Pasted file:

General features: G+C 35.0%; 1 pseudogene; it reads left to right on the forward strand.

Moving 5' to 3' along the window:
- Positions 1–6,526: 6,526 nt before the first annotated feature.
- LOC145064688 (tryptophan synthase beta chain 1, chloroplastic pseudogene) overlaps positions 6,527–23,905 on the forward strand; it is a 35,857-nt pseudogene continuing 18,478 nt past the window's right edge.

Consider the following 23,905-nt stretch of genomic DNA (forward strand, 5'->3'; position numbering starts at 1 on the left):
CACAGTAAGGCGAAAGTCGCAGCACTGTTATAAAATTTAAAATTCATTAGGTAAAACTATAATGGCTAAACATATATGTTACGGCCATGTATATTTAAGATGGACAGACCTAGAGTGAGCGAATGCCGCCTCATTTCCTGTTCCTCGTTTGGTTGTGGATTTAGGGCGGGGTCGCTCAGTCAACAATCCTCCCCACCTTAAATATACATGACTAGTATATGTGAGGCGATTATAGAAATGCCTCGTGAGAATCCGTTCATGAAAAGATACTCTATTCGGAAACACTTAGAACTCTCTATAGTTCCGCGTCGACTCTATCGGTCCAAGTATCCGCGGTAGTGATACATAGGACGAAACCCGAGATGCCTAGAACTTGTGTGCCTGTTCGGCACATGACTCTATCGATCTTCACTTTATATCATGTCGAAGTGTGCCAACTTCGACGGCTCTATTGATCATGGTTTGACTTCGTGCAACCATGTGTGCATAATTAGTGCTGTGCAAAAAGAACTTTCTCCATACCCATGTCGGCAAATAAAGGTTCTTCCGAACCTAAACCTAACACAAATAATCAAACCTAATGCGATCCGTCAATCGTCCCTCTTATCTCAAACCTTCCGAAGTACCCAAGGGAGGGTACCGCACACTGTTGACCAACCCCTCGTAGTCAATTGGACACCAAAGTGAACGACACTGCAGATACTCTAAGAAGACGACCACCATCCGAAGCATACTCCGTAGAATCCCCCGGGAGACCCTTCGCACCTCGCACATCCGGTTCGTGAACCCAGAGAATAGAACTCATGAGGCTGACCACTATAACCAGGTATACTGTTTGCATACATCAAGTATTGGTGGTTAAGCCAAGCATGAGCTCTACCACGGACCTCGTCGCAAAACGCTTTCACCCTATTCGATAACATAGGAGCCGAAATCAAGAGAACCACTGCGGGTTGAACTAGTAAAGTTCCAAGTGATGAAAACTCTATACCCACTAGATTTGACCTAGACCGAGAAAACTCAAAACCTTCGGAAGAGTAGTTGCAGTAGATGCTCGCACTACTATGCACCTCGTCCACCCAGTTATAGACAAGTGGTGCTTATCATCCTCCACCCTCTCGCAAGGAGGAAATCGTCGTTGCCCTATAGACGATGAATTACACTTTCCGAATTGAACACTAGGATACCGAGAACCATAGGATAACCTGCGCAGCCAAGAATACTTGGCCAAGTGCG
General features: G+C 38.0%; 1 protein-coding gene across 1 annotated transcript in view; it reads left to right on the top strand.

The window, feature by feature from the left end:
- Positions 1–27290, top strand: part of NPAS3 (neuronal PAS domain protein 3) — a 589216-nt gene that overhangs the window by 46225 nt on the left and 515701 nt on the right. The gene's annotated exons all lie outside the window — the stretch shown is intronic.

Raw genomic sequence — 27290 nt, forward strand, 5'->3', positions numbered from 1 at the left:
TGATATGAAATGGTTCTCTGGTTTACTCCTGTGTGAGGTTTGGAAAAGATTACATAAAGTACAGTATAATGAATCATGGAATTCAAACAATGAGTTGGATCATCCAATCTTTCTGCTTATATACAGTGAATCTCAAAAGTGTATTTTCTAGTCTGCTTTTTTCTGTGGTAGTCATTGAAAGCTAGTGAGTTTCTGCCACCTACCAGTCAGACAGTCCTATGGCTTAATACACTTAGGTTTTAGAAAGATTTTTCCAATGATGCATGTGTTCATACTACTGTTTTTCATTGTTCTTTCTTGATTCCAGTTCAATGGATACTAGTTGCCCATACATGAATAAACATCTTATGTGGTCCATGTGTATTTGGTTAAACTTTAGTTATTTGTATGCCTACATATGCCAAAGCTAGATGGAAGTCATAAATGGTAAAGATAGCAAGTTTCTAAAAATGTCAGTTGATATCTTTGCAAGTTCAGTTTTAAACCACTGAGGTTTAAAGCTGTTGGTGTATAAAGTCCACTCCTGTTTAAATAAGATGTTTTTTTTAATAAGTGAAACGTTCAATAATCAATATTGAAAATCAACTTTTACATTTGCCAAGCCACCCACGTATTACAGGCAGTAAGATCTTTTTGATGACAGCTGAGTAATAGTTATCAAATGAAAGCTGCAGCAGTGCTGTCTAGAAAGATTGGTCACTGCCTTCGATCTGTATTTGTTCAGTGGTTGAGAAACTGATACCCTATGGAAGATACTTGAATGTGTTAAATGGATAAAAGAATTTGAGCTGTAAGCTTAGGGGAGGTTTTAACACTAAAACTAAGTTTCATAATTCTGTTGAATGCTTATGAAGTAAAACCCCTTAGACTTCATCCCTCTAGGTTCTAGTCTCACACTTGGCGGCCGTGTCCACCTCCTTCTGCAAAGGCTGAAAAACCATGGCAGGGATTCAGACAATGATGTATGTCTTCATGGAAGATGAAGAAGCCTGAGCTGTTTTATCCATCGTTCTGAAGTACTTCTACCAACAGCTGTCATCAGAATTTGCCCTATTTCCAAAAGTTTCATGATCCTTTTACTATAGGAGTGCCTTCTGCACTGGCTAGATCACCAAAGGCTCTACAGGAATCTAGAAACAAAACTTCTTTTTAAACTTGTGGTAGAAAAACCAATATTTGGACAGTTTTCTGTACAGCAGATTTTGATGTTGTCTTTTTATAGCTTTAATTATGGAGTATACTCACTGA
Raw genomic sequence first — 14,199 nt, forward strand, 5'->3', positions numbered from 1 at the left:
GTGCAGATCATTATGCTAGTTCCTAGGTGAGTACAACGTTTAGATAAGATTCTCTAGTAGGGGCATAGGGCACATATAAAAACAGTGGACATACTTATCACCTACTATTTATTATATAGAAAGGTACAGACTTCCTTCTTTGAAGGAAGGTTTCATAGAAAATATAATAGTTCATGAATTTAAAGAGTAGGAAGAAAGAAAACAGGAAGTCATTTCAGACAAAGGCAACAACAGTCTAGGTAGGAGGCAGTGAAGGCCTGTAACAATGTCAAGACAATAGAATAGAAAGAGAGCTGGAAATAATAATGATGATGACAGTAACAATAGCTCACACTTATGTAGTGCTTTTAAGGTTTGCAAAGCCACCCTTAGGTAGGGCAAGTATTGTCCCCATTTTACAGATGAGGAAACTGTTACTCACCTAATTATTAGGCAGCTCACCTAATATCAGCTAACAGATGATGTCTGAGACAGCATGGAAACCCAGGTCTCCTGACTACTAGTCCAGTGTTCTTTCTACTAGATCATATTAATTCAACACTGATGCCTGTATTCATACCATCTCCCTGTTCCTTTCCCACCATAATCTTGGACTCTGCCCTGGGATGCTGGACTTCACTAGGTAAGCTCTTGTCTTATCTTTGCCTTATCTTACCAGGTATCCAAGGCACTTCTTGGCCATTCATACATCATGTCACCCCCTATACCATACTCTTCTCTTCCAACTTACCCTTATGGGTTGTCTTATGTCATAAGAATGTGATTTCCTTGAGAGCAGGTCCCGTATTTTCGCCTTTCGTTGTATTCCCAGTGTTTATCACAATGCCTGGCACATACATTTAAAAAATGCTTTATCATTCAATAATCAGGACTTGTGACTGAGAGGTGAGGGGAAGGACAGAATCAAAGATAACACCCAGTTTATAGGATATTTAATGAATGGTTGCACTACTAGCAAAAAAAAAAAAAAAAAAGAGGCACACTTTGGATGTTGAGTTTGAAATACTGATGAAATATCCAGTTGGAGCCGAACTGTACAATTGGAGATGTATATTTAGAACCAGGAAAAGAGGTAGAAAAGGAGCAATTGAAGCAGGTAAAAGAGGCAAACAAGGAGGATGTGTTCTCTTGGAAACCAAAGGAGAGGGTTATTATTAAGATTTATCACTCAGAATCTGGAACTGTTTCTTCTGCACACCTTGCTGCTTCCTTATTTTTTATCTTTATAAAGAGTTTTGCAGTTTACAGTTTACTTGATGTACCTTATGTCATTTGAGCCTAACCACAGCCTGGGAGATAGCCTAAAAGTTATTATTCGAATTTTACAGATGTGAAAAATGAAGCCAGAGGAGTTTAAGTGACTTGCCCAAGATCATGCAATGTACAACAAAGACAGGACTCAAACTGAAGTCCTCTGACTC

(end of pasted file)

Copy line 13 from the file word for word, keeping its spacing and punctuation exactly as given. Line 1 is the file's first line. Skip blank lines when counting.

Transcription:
GTGCAGATCATTATGCTAGTTCCTAGGTGAGTACAACGTTTAGATAAGATTCTCTAGTAGGGGCATAGGGCACATATAAAAACAGTGGACATACTTATCACCTACTATTTATTATATAGAAAGGTACAGACTTCCTTCTTTGAAGGAAGGTTTCATAGAAAATATAATAGTTCATGAATTTAAAGAGTAGGAAGAAAGAAAACAGGAAGTCATTTCAGACAAAGGCAACAACAGTCTAGGTAGGAGGCAGTGAAGGCCTGTAACAATGTCAAGACAATAGAATAGAAAGAGAGCTGGAAATAATAATGATGATGACAGTAACAATAGCTCACACTTATGTAGTGCTTTTAAGGTTTGCAAAGCCACCCTTAGGTAGGGCAAGTATTGTCCCCATTTTACAGATGAGGAAACTGTTACTCACCTAATTATTAGGCAGCTCACCTAATATCAGCTAACAGATGATGTCTGAGACAGCATGGAAACCCAGGTCTCCTGACTACTAGTCCAGTGTTCTTTCTACTAGATCATATTAATTCAACACTGATGCCTGTATTCATACCATCTCCCTGTTCCTTTCCCACCATAATCTTGGACTCTGCCCTGGGATGCTGGACTTCACTAGGTAAGCTCTTGTCTTATCTTTGCCTTATCTTACCAGGTATCCAAGGCACTTCTTGGCCATTCATACATCATGTCACCCCCTATACCATACTCTTCTCTTCCAACTTACCCTTATGGGTTGTCTTATGTCATAAGAATGTGATTTCCTTGAGAGCAGGTCCCGTATTTTCGCCTTTCGTTGTATTCCCAGTGTTTATCACAATGCCTGGCACATACATTTAAAAAATGCTTTATCATTCAATAATCAGGACTTGTGACTGAGAGGTGAGGGGAAGGACAGAATCAAAGATAACACCCAGTTTATAGGATATTTAATGAATGGTTGCACTACTAGCAAAAAAAAAAAAAAAAAAGAGGCACACTTTGGATGTTGAGTTTGAAATACTGATGAAATATCCAGTTGGAGCCGAACTGTACAATTGGAGATGTATATTTAGAACCAGGAAAAGAGGTAGAAAAGGAGCAATTGAAGCAGGTAAAAGAGGCAAACAAGGAGGATGTGTTCTCTTGGAAACCAAAGGAGAGGGTTATTATTAAGATTTATCACTCAGAATCTGGAACTGTTTCTTCTGCACACCTTGCTGCTTCCTTATTTTTTATCTTTATAAAGAGTTTTGCAGTTTACAGTTTACTTGATGTACCTTATGTCATTTGAGCCTAACCACAGCCTGGGAGATAGCCTAAAAGTTATTATTCGAATTTTACAGATGTGAAAAATGAAGCCAGAGGAGTTTAAGTGACTTGCCCAAGATCATGCAATGTACAACAAAGACAGGACTCAAACTGAAGTCCTCTGACTC